I don’t always know. Whatever it means, I’m not going to do the beatific beaming, and I’m not going to deny reality. If God can accept the low-key, subdued, introverted version of Joy, then I’m willing to give it a shot. I think that maybe occasionally I catch some fleeting glimpses. Sometimes I encounter God during worship, and I’m surrounded by a family I love, and who love me, and by brothers and sisters who are willing to be real with one another, warts and all, and who love one another sacrificially. It dawns on me, not to go overboard here, that this is pretty good. I still don’t know if I would call it Joy. But words like “thankful” and “blessed” come to mind. Maybe for now they’ll have to do.

In the meantime, I carry songs around in my head in the same way that some people carry rosary beads in their pocket. I pull them out and play them in my head whenever I need to, and as a naturally depressed person I need to fairly frequently. The one I’ve been pulling out lately is an old Carter Family hymn. A.P. Carter, the man who wrote it, was a mean old cuss, but he wrote some great songs, and this is the chorus of one of them:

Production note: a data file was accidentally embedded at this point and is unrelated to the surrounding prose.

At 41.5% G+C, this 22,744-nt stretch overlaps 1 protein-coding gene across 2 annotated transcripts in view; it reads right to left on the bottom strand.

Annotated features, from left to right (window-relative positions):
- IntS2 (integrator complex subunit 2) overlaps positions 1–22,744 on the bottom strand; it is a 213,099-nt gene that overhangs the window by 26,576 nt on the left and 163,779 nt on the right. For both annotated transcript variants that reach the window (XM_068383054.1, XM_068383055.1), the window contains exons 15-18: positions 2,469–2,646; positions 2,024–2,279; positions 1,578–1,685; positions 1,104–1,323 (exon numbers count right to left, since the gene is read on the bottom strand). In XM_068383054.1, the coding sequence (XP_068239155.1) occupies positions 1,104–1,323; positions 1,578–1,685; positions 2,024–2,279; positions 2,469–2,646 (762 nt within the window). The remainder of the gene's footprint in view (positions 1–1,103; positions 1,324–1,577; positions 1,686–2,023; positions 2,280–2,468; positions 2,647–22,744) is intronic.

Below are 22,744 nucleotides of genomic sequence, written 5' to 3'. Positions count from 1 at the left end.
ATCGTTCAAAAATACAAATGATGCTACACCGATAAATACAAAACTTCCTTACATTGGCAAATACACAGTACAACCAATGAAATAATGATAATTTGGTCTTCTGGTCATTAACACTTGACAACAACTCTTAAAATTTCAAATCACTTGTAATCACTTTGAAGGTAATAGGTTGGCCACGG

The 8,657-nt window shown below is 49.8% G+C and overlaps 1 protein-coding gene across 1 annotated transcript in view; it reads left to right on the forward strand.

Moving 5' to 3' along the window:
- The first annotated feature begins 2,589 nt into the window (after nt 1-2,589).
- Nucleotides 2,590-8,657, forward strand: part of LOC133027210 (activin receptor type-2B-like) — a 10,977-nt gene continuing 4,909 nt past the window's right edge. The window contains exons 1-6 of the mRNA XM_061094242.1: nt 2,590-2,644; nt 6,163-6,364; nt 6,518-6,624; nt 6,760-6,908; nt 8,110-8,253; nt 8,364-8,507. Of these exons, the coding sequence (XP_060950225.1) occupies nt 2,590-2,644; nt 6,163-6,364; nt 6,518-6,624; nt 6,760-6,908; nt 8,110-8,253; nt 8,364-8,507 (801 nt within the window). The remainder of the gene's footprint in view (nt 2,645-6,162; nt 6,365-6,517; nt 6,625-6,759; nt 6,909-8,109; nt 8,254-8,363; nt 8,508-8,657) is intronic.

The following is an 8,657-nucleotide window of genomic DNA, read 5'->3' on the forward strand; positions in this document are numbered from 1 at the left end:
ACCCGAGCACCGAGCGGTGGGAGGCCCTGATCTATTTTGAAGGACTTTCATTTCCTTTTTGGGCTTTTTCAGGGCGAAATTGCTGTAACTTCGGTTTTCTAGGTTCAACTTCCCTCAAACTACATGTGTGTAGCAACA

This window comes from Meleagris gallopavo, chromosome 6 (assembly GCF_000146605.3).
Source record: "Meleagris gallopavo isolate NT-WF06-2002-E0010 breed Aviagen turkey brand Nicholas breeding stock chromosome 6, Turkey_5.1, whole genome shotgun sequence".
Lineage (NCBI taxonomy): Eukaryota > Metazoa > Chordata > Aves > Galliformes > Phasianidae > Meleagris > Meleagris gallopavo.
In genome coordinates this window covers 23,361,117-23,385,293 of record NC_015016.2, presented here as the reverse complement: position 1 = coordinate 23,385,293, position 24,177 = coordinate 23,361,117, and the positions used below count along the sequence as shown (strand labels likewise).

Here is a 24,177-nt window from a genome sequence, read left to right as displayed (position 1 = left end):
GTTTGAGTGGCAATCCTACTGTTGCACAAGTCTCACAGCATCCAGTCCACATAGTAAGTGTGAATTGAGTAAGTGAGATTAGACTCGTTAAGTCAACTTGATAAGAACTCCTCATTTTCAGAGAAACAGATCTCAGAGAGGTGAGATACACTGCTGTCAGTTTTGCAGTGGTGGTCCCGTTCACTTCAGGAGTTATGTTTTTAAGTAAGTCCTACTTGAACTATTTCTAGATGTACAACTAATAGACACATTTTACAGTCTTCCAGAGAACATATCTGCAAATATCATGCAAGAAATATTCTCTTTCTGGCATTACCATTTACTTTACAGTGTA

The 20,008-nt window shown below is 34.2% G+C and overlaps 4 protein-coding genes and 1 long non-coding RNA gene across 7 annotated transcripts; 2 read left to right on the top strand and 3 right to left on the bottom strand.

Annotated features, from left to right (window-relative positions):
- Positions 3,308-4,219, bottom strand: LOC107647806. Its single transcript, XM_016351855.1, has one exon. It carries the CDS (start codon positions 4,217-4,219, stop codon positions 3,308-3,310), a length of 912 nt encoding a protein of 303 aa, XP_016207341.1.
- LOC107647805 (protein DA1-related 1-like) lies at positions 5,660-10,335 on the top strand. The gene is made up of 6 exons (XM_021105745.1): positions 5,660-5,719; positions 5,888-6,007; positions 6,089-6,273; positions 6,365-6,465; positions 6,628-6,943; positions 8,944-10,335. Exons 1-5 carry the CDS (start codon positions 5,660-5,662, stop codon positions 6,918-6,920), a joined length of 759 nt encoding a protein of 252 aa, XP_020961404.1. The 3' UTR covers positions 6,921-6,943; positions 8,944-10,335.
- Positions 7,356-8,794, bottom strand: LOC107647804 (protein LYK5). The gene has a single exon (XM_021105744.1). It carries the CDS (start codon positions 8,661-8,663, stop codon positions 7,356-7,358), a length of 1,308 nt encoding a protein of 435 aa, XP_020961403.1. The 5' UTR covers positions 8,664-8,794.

I'm going where there's no depression
To a better land that's free from care
I'll leave this world of toil and trouble
My home's in heaven
I'm going there

That’s a better poem than I ever wrote. He probably wrote poems about death when he was nine-years-old, too. He died before nuclear weapons were a reality, and that’s probably a good thing.


John McCollum said...

I love this essay.

You and I were a lot alike as kids.

That should probably scare the shit out of both of us.

jlee said...

i am glad you wrote this.
i haven't struggled with depression all my life, but after i have a baby- look out!
i understand a lot of what you say.
i think it good that you tell it like it is....there are more people struggling with this oddity of the human emotional landscape than we are able to understand....esp christians.
keep it comin!
jamie d.

Anonymous said...

This is Amanda Anderson by the way.
Does Welbutrin really have a smiley face on it? That's hilarious :).